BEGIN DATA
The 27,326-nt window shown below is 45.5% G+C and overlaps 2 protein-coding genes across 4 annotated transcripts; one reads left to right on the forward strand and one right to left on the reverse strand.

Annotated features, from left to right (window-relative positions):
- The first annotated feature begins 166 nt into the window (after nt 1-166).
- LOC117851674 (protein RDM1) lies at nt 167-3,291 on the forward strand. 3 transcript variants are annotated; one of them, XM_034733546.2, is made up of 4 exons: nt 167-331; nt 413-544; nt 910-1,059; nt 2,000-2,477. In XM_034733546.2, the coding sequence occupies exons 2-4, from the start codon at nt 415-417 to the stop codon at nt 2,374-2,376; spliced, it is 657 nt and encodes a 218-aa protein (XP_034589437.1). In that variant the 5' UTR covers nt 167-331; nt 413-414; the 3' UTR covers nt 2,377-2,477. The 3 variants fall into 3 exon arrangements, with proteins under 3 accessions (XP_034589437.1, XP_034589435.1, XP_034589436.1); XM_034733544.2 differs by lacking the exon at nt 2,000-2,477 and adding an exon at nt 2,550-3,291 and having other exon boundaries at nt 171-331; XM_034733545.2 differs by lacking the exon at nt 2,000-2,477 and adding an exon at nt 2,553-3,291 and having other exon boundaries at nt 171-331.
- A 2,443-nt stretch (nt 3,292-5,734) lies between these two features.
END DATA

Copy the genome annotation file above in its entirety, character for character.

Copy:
The 27,326-nt window shown below is 45.5% G+C and overlaps 2 protein-coding genes across 4 annotated transcripts; one reads left to right on the forward strand and one right to left on the reverse strand.

Annotated features, from left to right (window-relative positions):
- The first annotated feature begins 166 nt into the window (after nt 1-166).
- LOC117851674 (protein RDM1) lies at nt 167-3,291 on the forward strand. 3 transcript variants are annotated; one of them, XM_034733546.2, is made up of 4 exons: nt 167-331; nt 413-544; nt 910-1,059; nt 2,000-2,477. In XM_034733546.2, the coding sequence occupies exons 2-4, from the start codon at nt 415-417 to the stop codon at nt 2,374-2,376; spliced, it is 657 nt and encodes a 218-aa protein (XP_034589437.1). In that variant the 5' UTR covers nt 167-331; nt 413-414; the 3' UTR covers nt 2,377-2,477. The 3 variants fall into 3 exon arrangements, with proteins under 3 accessions (XP_034589437.1, XP_034589435.1, XP_034589436.1); XM_034733544.2 differs by lacking the exon at nt 2,000-2,477 and adding an exon at nt 2,550-3,291 and having other exon boundaries at nt 171-331; XM_034733545.2 differs by lacking the exon at nt 2,000-2,477 and adding an exon at nt 2,553-3,291 and having other exon boundaries at nt 171-331.
- A 2,443-nt stretch (nt 3,292-5,734) lies between these two features.